Change in Abundance of Pacific Brant Wintering in Alaska: Evidence of a Climate Warming Effect?

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    Winter distribution of Pacific Flyway brant (Branta bernicla nigricans) has shifted northward from low-temperate areas to sub-Arctic areas over the last 42 years. We assessed the winter abundance and distribution of brant in Alaska to evaluate whether climate warming may be contributing to positive trends in the most northern of the wintering populations. Mean surface air temperatures during winter at the end of the Alaska Peninsula increased about 1°C between 1963 and 2004, resulting in a 23% reduction in freezing degree days and a 34% decline in the number of days when ice cover prevents birds from accessing food resources. Trends in the wintering population fluctuated with states of the Pacific Decadal Oscillation, increasing during positive (warm) phases and decreasing during negative (cold) phases, and this correlation provides support for the hypothesis that growth in the wintering population of brant in Alaska is linked to climate warming. The size of the wintering population was negatively correlated with the number of days of strong northwesterly winds in November, which suggests that the occurrence of tailwinds favorable for migration before the onset of winter was a key factor in whether brant migrated from Alaska or remained there during winter. Winter distribution of brant on the Alaska Peninsula was highly variable and influenced by ice cover, particularly at the heavily used Izembek Lagoon. Observations of previously marked brant indicated that the Alaska wintering population was composed primarily of birds originating from Arctic breeding colonies that appear to be growing. Numbers of brant in Alaska during winter will likely increase as temperatures rise and ice cover decreases at high latitudes in response to climate warming.Au cours des 42 dernières années, la répartition de la bernache cravant du Pacifique (Branta bernicla nigricans) s’est déplacée vers le nord en hiver, passant ainsi de régions faiblement tempérées à des régions subarctiques. Nous avons évalué l’abondance et la répartition de la bernache en Alaska l’hiver afin de tenter de déterminer si le réchauffement climatique contribue aux tendances positives au sein des populations d’hivernage les plus au nord. Les températures moyennes de l’air à la surface en hiver se sont accrues d’environ 1°C entre 1963 et 2004, ce qui s’est traduit par une réduction de 23 % du nombre de jours atteignant le point de congélation et d’une diminution de 34 % du nombre de jours pendant lesquels la couverture de glace empêche les oiseaux d’avoir accès aux ressources alimentaires. Les tendances caractérisant la population d’hivernage fluctuaient en fonction des états de l’oscillation pacifique décennale en ce sens qu’elles augmentaient pendant les phases positives (tièdes) et qu’elles baissaient pendant les phases négatives (froides). Cette corrélation vient appuyer l’hypothèse selon laquelle la croissance de la population d’hivernage de la bernache en Alaska est liée au réchauffement climatique. L’effectif de la population d’hivernage a été négativement corrélé au nombre de jours de vents forts en provenance du nord-ouest en novembre, ce qui laisse croire que l’occurrence de vents arrières favorables à la migration avant le début de l’hiver constituait un facteur-clé déterminant si une bernache migrait de l’Alaska ou y restait pendant l’hiver. Dans la péninsule de l’Alaska, la répartition de la bernache en hiver variait énormément et dépendait de la couverture de glace, surtout à la lagune Izembek particulièrement achalandée. Les observations de bernaches déjà marquées ont permis de constater que la population d’hivernage de l’Alaska était principalement composée d’oiseaux provenant des colonies de reproduction de l’Arctique qui semblent prendre de l’ampleur. Le nombre de bernaches en Alaska pendant l’hiver augmentera vraisemblablement au fur et à mesure que les températures augmenteront et que les couvertures de glace diminueront en haute latitude en raison du réchauffement climatique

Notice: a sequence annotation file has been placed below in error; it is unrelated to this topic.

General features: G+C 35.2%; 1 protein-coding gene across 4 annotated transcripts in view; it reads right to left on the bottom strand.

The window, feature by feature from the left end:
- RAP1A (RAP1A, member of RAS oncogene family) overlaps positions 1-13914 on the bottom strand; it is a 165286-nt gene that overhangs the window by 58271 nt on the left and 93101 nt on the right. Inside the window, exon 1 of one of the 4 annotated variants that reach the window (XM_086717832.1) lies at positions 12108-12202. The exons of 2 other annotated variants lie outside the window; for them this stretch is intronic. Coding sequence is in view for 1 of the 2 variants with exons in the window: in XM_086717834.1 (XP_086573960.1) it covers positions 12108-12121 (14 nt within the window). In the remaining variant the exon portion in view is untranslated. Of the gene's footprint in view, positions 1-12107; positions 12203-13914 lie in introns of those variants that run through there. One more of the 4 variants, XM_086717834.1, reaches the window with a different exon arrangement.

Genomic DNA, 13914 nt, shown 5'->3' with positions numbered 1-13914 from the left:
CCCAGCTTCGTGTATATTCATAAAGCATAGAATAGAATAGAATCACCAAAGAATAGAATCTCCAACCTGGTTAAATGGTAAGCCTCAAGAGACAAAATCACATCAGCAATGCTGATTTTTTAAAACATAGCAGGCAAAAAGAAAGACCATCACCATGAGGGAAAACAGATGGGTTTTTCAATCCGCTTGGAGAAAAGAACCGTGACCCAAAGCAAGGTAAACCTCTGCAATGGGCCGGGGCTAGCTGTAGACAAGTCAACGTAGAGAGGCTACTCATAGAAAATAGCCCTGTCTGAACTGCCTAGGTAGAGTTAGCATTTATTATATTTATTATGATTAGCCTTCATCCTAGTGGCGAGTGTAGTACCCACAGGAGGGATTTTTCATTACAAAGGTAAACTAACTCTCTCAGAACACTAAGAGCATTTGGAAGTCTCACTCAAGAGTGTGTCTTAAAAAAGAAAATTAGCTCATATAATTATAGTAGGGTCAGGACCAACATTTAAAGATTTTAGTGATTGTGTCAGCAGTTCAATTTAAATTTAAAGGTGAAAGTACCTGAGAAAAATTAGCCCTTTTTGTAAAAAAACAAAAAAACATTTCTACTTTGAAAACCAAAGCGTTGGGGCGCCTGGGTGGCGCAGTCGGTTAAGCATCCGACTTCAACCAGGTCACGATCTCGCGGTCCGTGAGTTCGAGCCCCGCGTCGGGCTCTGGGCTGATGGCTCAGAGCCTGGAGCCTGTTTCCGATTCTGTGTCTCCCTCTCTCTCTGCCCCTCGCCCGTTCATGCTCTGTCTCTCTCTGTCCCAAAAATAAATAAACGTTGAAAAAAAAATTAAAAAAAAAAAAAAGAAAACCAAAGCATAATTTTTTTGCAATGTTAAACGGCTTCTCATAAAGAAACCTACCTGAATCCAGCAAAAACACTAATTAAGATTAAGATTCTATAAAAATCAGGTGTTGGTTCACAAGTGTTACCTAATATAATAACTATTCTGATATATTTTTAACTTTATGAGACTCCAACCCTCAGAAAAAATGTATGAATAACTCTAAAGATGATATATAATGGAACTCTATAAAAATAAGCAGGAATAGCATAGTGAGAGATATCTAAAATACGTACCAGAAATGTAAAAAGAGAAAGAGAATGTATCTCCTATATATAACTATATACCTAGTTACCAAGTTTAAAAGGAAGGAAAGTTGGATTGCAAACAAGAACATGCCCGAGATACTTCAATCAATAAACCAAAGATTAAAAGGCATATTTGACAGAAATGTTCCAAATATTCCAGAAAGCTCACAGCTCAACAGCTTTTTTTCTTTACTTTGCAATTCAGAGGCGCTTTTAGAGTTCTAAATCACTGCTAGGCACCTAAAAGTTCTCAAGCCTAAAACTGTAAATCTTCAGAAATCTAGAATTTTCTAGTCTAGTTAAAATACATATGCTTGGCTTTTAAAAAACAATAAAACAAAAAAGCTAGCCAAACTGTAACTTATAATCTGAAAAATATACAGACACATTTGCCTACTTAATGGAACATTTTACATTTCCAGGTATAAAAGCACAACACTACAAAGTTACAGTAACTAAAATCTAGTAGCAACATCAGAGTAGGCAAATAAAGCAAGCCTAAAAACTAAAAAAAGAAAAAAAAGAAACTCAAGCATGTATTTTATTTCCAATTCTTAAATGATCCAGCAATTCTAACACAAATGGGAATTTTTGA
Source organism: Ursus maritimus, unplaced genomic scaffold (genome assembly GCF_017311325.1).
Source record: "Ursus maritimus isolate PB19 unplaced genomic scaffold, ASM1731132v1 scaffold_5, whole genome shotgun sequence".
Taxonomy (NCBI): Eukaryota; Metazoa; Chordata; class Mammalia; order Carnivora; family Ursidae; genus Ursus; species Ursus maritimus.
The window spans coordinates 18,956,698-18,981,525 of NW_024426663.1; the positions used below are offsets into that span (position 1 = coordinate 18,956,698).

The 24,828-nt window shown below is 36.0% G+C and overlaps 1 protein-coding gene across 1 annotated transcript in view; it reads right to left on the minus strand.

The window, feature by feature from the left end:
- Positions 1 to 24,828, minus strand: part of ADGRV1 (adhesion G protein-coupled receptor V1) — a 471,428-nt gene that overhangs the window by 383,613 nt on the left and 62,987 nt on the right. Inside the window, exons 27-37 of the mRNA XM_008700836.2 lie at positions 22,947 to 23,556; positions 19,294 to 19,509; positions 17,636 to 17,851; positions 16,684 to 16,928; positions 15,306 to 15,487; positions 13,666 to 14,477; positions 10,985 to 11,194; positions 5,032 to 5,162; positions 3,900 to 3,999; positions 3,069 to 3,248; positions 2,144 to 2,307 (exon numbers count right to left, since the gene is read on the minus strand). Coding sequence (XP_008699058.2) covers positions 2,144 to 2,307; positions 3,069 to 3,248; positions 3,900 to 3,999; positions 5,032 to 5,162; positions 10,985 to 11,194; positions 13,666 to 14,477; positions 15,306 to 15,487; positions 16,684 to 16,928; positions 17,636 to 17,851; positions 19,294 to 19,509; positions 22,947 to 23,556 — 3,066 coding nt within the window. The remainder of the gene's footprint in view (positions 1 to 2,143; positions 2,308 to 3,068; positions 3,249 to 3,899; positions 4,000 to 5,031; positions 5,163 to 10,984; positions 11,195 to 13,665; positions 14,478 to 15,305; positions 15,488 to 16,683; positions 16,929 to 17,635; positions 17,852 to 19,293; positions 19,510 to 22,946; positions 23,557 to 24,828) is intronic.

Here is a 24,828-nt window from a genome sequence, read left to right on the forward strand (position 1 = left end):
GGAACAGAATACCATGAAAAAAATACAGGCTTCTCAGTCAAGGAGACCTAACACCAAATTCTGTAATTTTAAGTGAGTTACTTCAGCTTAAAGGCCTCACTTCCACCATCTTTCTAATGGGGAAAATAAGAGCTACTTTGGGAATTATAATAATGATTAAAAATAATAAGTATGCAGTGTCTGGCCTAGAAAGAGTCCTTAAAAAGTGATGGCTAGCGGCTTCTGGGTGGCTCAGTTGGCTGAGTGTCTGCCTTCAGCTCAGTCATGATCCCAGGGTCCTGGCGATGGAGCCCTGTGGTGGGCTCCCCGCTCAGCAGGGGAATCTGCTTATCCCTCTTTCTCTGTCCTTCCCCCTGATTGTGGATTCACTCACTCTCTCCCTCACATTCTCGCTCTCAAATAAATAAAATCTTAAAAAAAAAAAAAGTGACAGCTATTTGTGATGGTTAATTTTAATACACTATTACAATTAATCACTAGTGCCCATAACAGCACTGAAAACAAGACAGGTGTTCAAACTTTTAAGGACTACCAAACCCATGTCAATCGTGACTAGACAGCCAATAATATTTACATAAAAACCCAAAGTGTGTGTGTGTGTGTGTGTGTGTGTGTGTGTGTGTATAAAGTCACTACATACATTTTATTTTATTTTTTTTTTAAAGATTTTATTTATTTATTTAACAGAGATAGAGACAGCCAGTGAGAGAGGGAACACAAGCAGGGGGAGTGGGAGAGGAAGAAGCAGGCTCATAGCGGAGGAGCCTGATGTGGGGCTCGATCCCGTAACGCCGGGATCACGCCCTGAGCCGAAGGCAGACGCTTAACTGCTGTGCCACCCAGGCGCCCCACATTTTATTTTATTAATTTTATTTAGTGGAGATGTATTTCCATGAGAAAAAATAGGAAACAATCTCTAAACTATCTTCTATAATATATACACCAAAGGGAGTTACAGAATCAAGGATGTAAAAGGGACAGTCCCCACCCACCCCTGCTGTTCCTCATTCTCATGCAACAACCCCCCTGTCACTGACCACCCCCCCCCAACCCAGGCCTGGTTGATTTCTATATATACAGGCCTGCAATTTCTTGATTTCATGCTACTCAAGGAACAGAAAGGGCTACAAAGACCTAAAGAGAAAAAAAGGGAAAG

Paula, the pioneer

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    One tagged Red Knot commutes from Wadden Sea to Canadian breeding grounds and finally shows us the details of this migratio

    When a typical jumper skips:Itineraries and staging habitats used by Red Knots (<i>Calidris canutus piersmai</i>) migrating between northwest Australia and the New Siberian Islands

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    The ecological reasons for variation in avian migration, with some populations migrating across thousands of kilometres between breeding and non-breeding areas with one or few refuelling stops, in contrast to others that stop more often, remain to be pinned down. Red Knots Calidris canutus are a textbook example of a shorebird species that makes long migrations with only a few stops. Recognizing that such behaviours are not necessarily species-specific but determined by ecological context, we here provide a description of the migrations of a relatively recently described subspecies (piersmai). Based on data from tagging of Red Knots on the terminal non-breeding grounds in northwest Australia with 4.5- and 2.5-g solar-powered Platform Terminal Transmitters (PTTs) and 1.0-g geolocators, we obtained information on 19 route-records of 17 individuals, resulting in seven complete return migrations. We confirm published evidence that Red Knots of the piersmai subspecies migrate from NW Australia and breed on the New Siberian Islands in the Russian Arctic and that they stage along the coasts of southeastern Asia, especially in the northern Yellow Sea in China. Red Knots arrived on the tundra breeding grounds from 8 June onwards. Southward departures mainly occurred in the last week of July and the first week of August. We documented six non-stop flights of over c. 5000 km (with a maximum of 6500 km, lasting 6.6 days). Nevertheless, rather than staging at a single location for multiple weeks halfway during migration, piersmai-knots made several stops of up to a week. This was especially evident during northward migration, when birds often stopped along the way in southeast Asia and 'hugged' the coast of China, thus flying an additional 1000-1500 km compared with the shortest possible (great circle route) flights between NW Australia and the Yellow Sea. The birds staged longest in areas in northern China, along the shores of Bohai Bay and upper Liaodong Bay, where the bivalve Potamocorbula laevis, known as a particularly suitable food for Red Knots, was present. The use of multiple food-rich stopping sites during northward migration by piersmai is atypical among subspecies of Red Knots. Although piersmai apparently has the benefit of multiple suitable stopping areas along the flyway, it is a subspecies in decline and their mortality away from the NW Australian non-breeding grounds has been elevated